Writing my first CloudFormation Template in AWS

2021.12.10

For my first project, I utilised CloudFormation, which is one of several tools for provisioning AWS resources. Here are some suggestions to help you utilise CloudFormation more efficiently and safely throughout its process.

There are certain tools that can assist you in developing error-free and dependable Templates before you begin working with CloudFormation.

cfn-lint

The open-source command-line utility "cfn-lint" tests CloudFormation YAML/JSON templates against the AWS CloudFormation Resource Specification and other criteria. It comprises validating resource attributes and following best practises.

cfn-nag

"cfn-nag" is an open source command-line programme that analyses CloudFormation templates statically. It will look for vulnerable infrastructure such as:

It examines IAM and Security Group policies to see whether they are overly liberal, it also check passwords, access logs, and encryption.

Best Practices for CloudFormation

HardCoded Names

When using the Continuous Integration and Continuous Deployment patterns for your service, you may wish to spin up your CloudFormation Stack several times in a region or account. Because these resources are global, you may encounter resources with the same name (e.g., IAM Roles, etc.) at some point. Instead of utilising names, use tags or add a prefix to all of your resources.

AWSTemplateFormatVersion: 2010-09-09
Parameters:
  EnvPrefix:
    Type: String
Resources:
  Role:
    Type: AWS::IAM::Role
    Properties:
      RoleName: !Sub ${EnvPrefix}-role-dev

Validate your Template

Validate your templates against the specification of AWS CloudFormation Resource and check for vulnerable infrastructure - you can do this automatically with the following tools (cfn-lint, cfn-nag).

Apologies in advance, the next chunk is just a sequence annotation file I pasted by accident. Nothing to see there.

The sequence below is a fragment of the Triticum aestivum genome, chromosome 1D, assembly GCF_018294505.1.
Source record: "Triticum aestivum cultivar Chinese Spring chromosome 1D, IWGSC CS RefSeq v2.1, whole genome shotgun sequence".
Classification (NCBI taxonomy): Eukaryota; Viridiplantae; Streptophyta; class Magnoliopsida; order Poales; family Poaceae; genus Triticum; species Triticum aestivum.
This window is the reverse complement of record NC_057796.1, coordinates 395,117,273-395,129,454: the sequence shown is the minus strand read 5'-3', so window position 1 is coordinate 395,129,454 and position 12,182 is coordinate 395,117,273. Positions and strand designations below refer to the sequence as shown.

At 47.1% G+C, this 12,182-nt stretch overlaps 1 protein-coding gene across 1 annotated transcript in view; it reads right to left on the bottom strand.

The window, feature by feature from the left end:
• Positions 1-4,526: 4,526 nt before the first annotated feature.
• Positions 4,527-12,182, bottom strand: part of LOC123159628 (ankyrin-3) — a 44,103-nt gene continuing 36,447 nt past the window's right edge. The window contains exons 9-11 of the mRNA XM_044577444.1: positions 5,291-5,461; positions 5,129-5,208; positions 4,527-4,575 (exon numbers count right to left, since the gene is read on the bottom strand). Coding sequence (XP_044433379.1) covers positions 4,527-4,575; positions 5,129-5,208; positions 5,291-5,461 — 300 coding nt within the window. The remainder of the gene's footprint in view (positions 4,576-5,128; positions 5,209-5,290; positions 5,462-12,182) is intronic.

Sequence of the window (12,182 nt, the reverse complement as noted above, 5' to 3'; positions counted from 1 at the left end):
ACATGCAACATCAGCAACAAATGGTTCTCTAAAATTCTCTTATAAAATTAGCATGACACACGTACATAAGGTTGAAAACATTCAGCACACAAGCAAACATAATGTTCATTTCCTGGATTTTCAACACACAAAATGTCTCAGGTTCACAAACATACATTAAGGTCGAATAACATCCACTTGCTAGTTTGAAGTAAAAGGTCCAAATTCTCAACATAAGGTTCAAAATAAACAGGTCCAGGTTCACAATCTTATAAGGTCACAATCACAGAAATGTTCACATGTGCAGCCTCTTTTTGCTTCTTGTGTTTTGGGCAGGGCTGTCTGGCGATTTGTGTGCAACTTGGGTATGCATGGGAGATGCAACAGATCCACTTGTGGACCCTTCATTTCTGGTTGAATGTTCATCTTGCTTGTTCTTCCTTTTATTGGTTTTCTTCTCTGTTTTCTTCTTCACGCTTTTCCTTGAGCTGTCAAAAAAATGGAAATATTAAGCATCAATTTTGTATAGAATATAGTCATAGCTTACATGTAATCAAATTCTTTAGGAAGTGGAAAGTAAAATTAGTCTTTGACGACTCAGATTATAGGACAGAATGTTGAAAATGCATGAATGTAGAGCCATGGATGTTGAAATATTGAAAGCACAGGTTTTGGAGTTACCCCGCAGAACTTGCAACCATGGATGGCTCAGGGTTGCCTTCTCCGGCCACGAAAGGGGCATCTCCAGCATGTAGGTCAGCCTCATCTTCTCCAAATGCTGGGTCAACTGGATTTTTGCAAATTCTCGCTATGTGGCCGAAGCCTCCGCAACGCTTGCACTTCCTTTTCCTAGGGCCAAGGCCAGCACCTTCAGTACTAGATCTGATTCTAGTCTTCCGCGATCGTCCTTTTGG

Use allowed Parameters and values

To avoid false statements and the following errors in deployments use AWS-Specific Parameter Types for existing resources, for not existing resources define allowed patterns or allowed values for the parameter.

Now the question is where to check the allowed parameter, is documentation enough?

According to my experience, documentation isn't enough; there are many parameters that aren't documented or are default parameters. So I tried launching the resource directly from the console to learn about service and default parameters; default parameters are parameters that already have a default value; these parameters aren't always required inside a Template. This method will also help you understand the service you want to create using CloudFormation.

Pay attention to tabs.

Tabs caused a lot of issues in my template at first, but after installing "cfn-lint," I was able to readily spot flaws like incorrect tab spacing.

Short Syntax

For all intrinsic functions, try to utilise short-form syntax; there are just a few circumstances where this isn't practicable. It's much simpler to understand the short-form syntax than it is to read the complete function name syntax.

#Easy to read
Arn: !GetAtt DynamoDBTable.Arn

#Hard to read
Arn: 
   Fn::GetAtt: 
     - DynamoDBTable
     - Arn

Comments

Comments are highly important in CloudFormation; without them, it's quite difficult to comprehend templates. Having comments in your template will make your job and everyone working with you a lot simpler.

Use existing CloudFormation templates.

There's a good chance you'll require comparable sets of templates for a variety of situations. The days of needing to start from scratch each time you use AWS CloudFormation templates are gone. Instead, use a pre-made template to duplicate the infrastructure you require. The CloudFormation template parameters and conditions may then be used to modify your configuration.  This allows you to swiftly build up resources in a variety of settings and locations throughout the planet. When required, you can share templates with different teams in your business due to their portability.

Here, you can find many such re-usable templates.

Conclusion

Working on CloudFormation is not tough, but it requires a good amount of attention to details, I made lot of mistakes like wrong AZ id, inconsistent tags and naming, incorrect tab space, incorrect port number and the worst of all incorrect parameter name, To overcome such mistakes you need to practice and observe, always verify the template before deploying it.

The best practices I have mentioned are the one I faced issues in, but there are more things to make a CloudFormation Template which I or you will get to know as you go further up the road.

References

  1. https://github.com/aws-cloudformation/cfn-lint
  2. https://github.com/aws-cloudformation/cfn-lint
  3. https://docs.aws.amazon.com/AWSCloudFormation/latest/UserGuide/best-practices.html